Say that we are given a set of variables, $X=\lbrace X_1,X_2,...,X_n \rbrace$. Their order $\Pi$ is an index array living in a permutation space $Perm(n)$. There is a positive function $f(X,\Pi) > 0$. I would like to optimize $f$ over $\Pi$, i.e., $\Pi^*=\arg\min_{\Pi\in Perm(n)}f(X,\Pi)$. Is there any good approximate algorithm for this?
At lerast, simulated annealing is simple to program for your problem, so you could just try it ... 


Simulated annealing is a good answer, as given by Kjetil B Halvorsen. You can also try genetic algorithms to mix and crossover multiple tries at different permutations. Say that $\Pi_a$ and $\Pi_b$ are two permutations in your permutation space. If the function $f$ is not a black box, or if it is a black box which you are allowed to use as an oracle, find the value $f_a$ for $\Pi_a$ and $f_a$ for $\Pi_b$, or for a larger population of permutations. Take two or three of the highest scoring permutations based on the values of $f(X,\Pi_j)$ and use a genetic algorithm to crossover between these two permutations. Or take the single highest scoring permutation and then internally permute a short region of the permutation and recalculate $f$. Iterate as necessary. This presumes that $f$ if smoothly continuous and that you can use a hillclimbing style of approach to find local maxima or local minima, whichever you need in your case.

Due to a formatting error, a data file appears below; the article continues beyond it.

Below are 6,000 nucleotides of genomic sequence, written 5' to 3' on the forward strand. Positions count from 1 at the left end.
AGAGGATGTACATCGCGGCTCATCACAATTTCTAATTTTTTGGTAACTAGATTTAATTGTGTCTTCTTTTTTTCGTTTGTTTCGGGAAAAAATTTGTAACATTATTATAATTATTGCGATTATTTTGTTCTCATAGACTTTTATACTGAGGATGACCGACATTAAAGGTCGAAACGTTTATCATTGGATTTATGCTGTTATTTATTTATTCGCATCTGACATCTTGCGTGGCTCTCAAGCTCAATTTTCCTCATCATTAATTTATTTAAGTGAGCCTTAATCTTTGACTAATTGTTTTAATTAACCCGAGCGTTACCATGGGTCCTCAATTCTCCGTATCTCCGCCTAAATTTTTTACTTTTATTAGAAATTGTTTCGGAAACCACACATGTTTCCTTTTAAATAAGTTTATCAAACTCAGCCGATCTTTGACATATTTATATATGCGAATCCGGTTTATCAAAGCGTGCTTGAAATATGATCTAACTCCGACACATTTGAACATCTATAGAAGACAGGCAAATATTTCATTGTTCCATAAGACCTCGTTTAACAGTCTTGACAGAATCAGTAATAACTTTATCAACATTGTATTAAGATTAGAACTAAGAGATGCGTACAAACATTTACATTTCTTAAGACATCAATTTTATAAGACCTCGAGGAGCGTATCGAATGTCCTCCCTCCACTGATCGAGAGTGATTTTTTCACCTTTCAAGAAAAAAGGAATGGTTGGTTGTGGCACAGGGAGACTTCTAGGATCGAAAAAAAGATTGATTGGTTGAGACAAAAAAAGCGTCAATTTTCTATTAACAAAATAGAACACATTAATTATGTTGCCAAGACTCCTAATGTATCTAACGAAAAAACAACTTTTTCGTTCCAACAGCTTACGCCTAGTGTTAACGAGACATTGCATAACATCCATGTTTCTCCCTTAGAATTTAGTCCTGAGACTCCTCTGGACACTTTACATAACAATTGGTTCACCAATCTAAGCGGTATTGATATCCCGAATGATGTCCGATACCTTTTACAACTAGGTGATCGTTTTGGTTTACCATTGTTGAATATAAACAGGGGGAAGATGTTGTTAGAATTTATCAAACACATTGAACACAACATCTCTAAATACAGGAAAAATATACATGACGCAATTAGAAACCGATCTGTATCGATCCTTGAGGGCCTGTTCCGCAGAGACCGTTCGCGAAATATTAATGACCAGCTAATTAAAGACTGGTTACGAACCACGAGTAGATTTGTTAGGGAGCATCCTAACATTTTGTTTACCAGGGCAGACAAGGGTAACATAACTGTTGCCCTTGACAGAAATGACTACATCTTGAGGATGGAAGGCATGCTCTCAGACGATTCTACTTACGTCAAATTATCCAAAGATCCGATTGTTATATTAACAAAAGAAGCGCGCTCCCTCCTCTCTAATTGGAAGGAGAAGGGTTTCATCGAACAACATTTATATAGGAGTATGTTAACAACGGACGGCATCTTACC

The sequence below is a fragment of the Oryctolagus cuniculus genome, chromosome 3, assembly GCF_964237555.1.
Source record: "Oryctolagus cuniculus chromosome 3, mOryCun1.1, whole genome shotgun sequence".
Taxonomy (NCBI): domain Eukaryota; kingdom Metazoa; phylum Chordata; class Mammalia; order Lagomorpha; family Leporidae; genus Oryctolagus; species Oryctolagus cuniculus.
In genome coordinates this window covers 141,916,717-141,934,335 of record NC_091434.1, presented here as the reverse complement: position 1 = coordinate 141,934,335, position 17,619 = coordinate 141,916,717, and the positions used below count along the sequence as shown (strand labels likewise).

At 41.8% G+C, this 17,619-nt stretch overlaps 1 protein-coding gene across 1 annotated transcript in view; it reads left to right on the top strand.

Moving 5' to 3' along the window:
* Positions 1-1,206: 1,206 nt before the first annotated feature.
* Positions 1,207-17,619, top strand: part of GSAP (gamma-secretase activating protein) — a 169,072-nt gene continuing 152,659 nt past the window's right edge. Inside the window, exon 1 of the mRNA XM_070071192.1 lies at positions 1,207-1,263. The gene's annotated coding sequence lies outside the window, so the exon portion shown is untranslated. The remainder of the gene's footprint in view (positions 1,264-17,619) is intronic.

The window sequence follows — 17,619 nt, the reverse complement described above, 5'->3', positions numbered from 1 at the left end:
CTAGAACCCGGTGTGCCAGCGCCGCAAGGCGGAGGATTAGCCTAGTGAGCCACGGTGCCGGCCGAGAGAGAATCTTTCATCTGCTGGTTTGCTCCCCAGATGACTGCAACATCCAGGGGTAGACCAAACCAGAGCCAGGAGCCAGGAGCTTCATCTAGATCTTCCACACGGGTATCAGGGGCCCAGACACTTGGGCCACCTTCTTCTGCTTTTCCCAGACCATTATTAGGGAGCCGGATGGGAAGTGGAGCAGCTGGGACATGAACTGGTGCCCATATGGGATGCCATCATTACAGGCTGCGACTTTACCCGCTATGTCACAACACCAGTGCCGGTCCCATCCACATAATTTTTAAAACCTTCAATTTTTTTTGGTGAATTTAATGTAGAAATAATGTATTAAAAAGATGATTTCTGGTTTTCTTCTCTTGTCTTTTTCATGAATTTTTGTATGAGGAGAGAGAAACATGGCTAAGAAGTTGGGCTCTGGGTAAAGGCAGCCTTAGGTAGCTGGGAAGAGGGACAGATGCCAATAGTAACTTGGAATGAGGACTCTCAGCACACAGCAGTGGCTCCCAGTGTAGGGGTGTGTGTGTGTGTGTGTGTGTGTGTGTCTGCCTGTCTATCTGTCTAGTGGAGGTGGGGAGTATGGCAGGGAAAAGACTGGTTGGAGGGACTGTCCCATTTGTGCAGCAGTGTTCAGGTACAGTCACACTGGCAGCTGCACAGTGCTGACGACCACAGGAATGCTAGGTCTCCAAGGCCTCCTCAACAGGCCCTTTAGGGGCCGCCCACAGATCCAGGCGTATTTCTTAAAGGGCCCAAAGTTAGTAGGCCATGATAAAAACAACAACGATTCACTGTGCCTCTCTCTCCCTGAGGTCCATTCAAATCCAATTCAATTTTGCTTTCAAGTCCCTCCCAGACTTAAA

It may be the case that simulated annealing and genetic algorithms are relatively complicated to understand, bound and implement in this instance. Instead, a very easy starting point would be a simple hillclimbing algorithm. Start with an arbitrary (or better, random) initial permutation $\pi$. The set of moves is the set $M$ of permutations that you can reach by transposing two elements of the permutation. While there is a move that decreases $f$,
This will get you to a local minimum at a cost of $O(n^2)\cdot C(n)$, per move, where $C(n)$ is the cost of calculating $f(\pi)$ for a permutation of $[n]$. Extremely simple and probably not too costly as a first step. You may be able to prove some sort of worst case bound between a local optimum and a global optimum. 


$f(\Pi) = \lambda(\Pi_1, \Pi_2, \ldots, \Pi_n)$
, this is the assignment problem en.wikipedia.org/wiki/Assignment_problem and there is an excellent algorithm. If there is a linear function $\mu$ such that $f(\Pi) = \sum \mu(\Pi_{i}, \Pi_{i+1})$, this is the Traveling Salesman problem and there is no good algorithm. Other situations, of course, may have intermediate difficulties. – David Speyer May 11 '10 at 12:15